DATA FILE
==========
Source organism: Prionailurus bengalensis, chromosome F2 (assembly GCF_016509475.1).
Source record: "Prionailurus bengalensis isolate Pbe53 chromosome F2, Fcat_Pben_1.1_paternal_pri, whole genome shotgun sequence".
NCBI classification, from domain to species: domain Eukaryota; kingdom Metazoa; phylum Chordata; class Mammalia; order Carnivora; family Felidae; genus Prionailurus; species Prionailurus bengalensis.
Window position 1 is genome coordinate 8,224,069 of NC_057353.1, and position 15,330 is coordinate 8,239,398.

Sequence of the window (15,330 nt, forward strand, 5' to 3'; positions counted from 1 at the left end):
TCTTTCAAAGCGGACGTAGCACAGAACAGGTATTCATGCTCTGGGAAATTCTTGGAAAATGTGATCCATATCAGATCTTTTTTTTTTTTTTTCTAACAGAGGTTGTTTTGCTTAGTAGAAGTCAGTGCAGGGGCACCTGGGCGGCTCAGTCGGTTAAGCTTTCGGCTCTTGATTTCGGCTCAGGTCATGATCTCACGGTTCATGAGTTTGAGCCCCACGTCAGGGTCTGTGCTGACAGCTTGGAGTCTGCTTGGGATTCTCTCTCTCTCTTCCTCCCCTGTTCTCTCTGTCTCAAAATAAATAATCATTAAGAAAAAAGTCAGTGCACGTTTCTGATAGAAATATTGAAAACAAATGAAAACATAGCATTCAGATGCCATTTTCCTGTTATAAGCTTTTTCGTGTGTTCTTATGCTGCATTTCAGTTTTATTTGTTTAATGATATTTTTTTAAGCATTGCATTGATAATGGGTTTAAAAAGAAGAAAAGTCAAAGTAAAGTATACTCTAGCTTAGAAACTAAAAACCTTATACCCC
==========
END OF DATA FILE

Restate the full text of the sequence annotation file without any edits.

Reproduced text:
Source organism: Prionailurus bengalensis, chromosome F2 (assembly GCF_016509475.1).
Source record: "Prionailurus bengalensis isolate Pbe53 chromosome F2, Fcat_Pben_1.1_paternal_pri, whole genome shotgun sequence".
NCBI classification, from domain to species: domain Eukaryota; kingdom Metazoa; phylum Chordata; class Mammalia; order Carnivora; family Felidae; genus Prionailurus; species Prionailurus bengalensis.
Window position 1 is genome coordinate 8,224,069 of NC_057353.1, and position 15,330 is coordinate 8,239,398.

Sequence of the window (15,330 nt, forward strand, 5' to 3'; positions counted from 1 at the left end):
TCTTTCAAAGCGGACGTAGCACAGAACAGGTATTCATGCTCTGGGAAATTCTTGGAAAATGTGATCCATATCAGATCTTTTTTTTTTTTTTTCTAACAGAGGTTGTTTTGCTTAGTAGAAGTCAGTGCAGGGGCACCTGGGCGGCTCAGTCGGTTAAGCTTTCGGCTCTTGATTTCGGCTCAGGTCATGATCTCACGGTTCATGAGTTTGAGCCCCACGTCAGGGTCTGTGCTGACAGCTTGGAGTCTGCTTGGGATTCTCTCTCTCTCTTCCTCCCCTGTTCTCTCTGTCTCAAAATAAATAATCATTAAGAAAAAAGTCAGTGCACGTTTCTGATAGAAATATTGAAAACAAATGAAAACATAGCATTCAGATGCCATTTTCCTGTTATAAGCTTTTTCGTGTGTTCTTATGCTGCATTTCAGTTTTATTTGTTTAATGATATTTTTTTAAGCATTGCATTGATAATGGGTTTAAAAAGAAGAAAAGTCAAAGTAAAGTATACTCTAGCTTAGAAACTAAAAACCTTATACCCC